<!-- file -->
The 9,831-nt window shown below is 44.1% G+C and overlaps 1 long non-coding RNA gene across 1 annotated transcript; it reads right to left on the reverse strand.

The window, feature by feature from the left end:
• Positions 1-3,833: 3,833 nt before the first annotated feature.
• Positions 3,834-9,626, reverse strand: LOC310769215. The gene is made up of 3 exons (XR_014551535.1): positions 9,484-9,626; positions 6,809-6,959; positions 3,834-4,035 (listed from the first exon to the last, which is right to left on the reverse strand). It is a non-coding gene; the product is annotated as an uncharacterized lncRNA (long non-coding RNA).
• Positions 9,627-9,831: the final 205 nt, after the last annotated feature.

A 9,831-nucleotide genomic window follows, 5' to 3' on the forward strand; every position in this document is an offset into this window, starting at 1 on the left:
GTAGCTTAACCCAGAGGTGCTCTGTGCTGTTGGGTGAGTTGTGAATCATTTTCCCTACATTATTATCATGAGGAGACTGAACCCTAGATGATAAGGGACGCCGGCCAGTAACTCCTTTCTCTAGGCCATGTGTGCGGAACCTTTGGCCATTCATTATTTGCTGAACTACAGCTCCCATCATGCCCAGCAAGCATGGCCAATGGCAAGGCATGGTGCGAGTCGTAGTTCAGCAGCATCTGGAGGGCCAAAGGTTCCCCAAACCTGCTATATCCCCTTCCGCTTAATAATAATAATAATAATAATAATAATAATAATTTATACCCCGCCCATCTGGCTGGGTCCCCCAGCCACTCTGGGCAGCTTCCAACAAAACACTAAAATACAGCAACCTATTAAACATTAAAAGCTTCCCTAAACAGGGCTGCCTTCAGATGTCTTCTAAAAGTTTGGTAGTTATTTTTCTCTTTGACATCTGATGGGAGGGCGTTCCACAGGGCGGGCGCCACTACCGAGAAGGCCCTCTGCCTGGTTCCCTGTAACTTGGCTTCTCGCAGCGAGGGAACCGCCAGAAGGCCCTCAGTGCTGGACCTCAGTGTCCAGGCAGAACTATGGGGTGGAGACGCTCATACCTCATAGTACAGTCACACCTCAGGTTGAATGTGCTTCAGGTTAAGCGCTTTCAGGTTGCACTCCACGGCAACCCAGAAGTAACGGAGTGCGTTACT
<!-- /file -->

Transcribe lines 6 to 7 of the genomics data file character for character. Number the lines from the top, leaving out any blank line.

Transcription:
A 9,831-nucleotide genomic window follows, 5' to 3' on the forward strand; every position in this document is an offset into this window, starting at 1 on the left:
GTAGCTTAACCCAGAGGTGCTCTGTGCTGTTGGGTGAGTTGTGAATCATTTTCCCTACATTATTATCATGAGGAGACTGAACCCTAGATGATAAGGGACGCCGGCCAGTAACTCCTTTCTCTAGGCCATGTGTGCGGAACCTTTGGCCATTCATTATTTGCTGAACTACAGCTCCCATCATGCCCAGCAAGCATGGCCAATGGCAAGGCATGGTGCGAGTCGTAGTTCAGCAGCATCTGGAGGGCCAAAGGTTCCCCAAACCTGCTATATCCCCTTCCGCTTAATAATAATAATAATAATAATAATAATAATAATTTATACCCCGCCCATCTGGCTGGGTCCCCCAGCCACTCTGGGCAGCTTCCAACAAAACACTAAAATACAGCAACCTATTAAACATTAAAAGCTTCCCTAAACAGGGCTGCCTTCAGATGTCTTCTAAAAGTTTGGTAGTTATTTTTCTCTTTGACATCTGATGGGAGGGCGTTCCACAGGGCGGGCGCCACTACCGAGAAGGCCCTCTGCCTGGTTCCCTGTAACTTGGCTTCTCGCAGCGAGGGAACCGCCAGAAGGCCCTCAGTGCTGGACCTCAGTGTCCAGGCAGAACTATGGGGTGGAGACGCTCATACCTCATAGTACAGTCACACCTCAGGTTGAATGTGCTTCAGGTTAAGCGCTTTCAGGTTGCACTCCACGGCAACCCAGAAGTAACGGAGTGCGTTACT